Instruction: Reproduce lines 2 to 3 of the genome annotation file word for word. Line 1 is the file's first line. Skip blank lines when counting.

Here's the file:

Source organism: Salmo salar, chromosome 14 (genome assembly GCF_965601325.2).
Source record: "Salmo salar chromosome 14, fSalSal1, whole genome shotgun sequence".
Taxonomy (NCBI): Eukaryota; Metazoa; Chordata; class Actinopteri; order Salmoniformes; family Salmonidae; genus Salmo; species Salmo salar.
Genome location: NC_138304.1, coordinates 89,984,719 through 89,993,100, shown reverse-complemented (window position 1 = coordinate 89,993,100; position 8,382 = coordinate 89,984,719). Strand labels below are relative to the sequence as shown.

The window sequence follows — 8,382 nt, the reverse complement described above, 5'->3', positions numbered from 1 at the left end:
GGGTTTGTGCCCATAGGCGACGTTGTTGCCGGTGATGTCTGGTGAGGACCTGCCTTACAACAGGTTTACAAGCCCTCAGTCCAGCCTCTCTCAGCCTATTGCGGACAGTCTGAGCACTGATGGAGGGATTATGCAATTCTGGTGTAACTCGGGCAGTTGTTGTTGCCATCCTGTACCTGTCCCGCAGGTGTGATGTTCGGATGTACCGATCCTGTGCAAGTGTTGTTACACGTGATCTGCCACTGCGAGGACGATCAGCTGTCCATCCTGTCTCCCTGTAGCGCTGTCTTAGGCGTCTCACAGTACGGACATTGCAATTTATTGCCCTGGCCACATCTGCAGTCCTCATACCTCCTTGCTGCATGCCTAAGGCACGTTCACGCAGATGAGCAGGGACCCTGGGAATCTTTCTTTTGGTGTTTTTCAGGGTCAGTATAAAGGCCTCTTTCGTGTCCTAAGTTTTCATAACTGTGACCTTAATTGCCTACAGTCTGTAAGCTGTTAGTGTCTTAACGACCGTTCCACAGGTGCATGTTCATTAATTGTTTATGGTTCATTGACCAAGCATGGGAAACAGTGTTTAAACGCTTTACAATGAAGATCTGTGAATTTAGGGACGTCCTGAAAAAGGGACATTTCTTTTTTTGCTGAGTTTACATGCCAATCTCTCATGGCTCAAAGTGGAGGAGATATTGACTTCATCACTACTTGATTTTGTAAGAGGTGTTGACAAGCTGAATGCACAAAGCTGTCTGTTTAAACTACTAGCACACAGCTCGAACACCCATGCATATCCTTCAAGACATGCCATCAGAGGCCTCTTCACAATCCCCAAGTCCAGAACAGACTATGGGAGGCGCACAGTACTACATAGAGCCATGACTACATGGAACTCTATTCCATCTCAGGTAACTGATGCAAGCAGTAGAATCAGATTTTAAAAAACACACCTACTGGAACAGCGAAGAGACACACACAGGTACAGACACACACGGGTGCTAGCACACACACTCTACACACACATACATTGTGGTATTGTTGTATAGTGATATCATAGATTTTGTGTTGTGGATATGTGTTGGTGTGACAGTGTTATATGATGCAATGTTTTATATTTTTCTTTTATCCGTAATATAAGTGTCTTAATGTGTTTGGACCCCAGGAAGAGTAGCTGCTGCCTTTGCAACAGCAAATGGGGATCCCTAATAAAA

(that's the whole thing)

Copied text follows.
Source record: "Salmo salar chromosome 14, fSalSal1, whole genome shotgun sequence".
Taxonomy (NCBI): Eukaryota; Metazoa; Chordata; class Actinopteri; order Salmoniformes; family Salmonidae; genus Salmo; species Salmo salar.